Paintings "Resting", "Fisherman", "Harlequins" - written a 'la prima, that is, in one session, forced the viewer to silently look at these masterpieces of the Russian artist from the suburban village of Tayninka near Moscow. In 1996, in the first issue of the Russian Gallery magazine, one of the founders of which was the State Tretyakov Gallery, an article by Valentin Ryabov was published, edited by Olga Kostina, about the artist. Here is its content: “Sergey Shlyachkov is an artist of “big” themes, transforming the triviality of life events into the sublimity of human existence. At the same time, the plot of the canvases can be extremely simple - harvesting, washing clothes, relaxing at home. But the plastic interpretation of the paintings, as a rule, raises their content above the plot, imparting a parable character to the images. In recent years, Shlyachkov has increasingly turned directly to biblical and evangelical themes, creating, however, not illusions, but an expressive plastic paraphrase of deep philosophical reflections on the world and man. The artist's element is a pulsating colourful spot and a lively temperamental brushstroke, testifying to a gravitation towards the impressionistic tradition, about being inspired by the work of Monet, Degas, Renoir. The painting style a'la prima creates the impression of the artist's “unbearable lightness of being”. In fact, Shlyachkov paints slowly, assembles on the basis of many preparatory sketches and drawings, often works - it would not be an exaggeration to say - painfully, painting down an already finished canvas in search of a more expressive composition and a more accurate colour solution. The outer outline of Sergei Shlyachkov's life is quite even: he strives to be a purely private person, avoids the bustle of the world, works in a quiet workshop in his hometown of Mytishchi, only occasionally visiting the capital. However, it is precisely this degree of self-giving that determines the inner dramaturgy of creative self-awareness and makes it possible to ascend to philosophical generalizations in art ... ”.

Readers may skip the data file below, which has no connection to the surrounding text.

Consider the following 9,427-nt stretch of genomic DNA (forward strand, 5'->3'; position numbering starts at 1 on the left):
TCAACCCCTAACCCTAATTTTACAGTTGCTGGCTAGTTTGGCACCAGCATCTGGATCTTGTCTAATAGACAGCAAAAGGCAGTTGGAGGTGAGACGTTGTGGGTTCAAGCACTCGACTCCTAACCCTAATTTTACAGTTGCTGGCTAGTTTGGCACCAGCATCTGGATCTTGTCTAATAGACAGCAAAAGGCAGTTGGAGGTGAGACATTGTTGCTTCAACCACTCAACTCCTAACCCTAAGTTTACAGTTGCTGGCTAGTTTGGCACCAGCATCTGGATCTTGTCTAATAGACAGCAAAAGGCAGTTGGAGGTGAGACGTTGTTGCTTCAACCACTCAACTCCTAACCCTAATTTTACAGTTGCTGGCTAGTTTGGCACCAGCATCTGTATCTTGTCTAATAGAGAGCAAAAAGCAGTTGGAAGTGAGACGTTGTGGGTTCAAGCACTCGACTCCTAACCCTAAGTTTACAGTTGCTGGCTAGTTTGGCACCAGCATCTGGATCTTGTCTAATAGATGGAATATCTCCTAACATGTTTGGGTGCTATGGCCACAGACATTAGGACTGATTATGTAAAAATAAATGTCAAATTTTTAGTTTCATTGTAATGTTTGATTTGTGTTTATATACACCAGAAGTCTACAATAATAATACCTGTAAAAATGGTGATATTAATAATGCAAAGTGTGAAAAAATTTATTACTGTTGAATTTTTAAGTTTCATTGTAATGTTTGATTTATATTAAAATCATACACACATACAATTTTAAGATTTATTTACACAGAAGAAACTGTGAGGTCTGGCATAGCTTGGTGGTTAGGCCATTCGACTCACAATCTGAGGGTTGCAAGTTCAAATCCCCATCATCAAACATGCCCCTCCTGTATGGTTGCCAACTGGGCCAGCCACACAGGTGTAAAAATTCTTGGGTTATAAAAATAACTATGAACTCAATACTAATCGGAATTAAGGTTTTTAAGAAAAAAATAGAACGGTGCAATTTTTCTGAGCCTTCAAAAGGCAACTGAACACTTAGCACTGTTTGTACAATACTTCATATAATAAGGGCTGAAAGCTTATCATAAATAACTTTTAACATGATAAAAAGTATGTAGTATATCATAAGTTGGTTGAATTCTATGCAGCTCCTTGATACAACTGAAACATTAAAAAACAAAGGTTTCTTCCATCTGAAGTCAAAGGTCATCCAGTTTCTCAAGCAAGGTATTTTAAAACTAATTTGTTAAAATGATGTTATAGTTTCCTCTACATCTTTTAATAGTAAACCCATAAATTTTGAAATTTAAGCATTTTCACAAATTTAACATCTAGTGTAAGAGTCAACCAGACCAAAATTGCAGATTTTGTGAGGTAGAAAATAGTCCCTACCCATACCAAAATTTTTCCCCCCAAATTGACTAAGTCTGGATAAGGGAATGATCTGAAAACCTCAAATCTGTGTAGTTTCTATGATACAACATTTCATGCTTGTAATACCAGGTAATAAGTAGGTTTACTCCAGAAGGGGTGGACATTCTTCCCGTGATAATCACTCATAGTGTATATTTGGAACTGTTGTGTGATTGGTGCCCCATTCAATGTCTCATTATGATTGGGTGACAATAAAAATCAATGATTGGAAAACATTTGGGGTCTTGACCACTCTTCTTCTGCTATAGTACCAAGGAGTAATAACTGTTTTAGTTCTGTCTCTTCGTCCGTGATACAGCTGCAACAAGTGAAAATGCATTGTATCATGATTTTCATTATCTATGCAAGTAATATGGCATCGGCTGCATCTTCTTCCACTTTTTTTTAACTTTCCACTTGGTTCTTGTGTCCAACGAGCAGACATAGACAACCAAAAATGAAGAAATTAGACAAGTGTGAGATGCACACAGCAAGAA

This is exactly what it was, the themes of the paintings were born in the process of long and deep thoughts. A cycle of works called "Bullfighting", more than 20 paintings, made by the artist from 1995 to 2003. It is amazing that Sergei had never been to Spain and did not know much about the action itself, mostly from books and albums. To the question: "Why bullfight?" he answered: "Look inside yourself - there is a bullfight every day, and you are not always a winner ...". In the album "Traditions: Past and Present", published in 1999 by the Valentin Ryabov Gallery, one of the plots is described this way: Sergei Shlyachkov was enough tragic and comical in his life. Once Valentin Ryabov came to the artist's studio and found him in a not very good mood, not only did the painting, which was supposed to be finished, stand on the easel completely unfinished, or rather, the artist did not touch it. When asked what happened, Sergey blurted out: “Well, what can I draw here. Look out the window yourself ... ". Outside the window, there really was dirty autumn snow, gray sky, gray trees, everything was dirty gray. There was only one thing left - to go to drink tea, to cheer up. And then, in a heap of garbage, Valentin Ryabov saw a small canvas removed from a stretcher. Apparently, the fate of this piece of matter has been decided.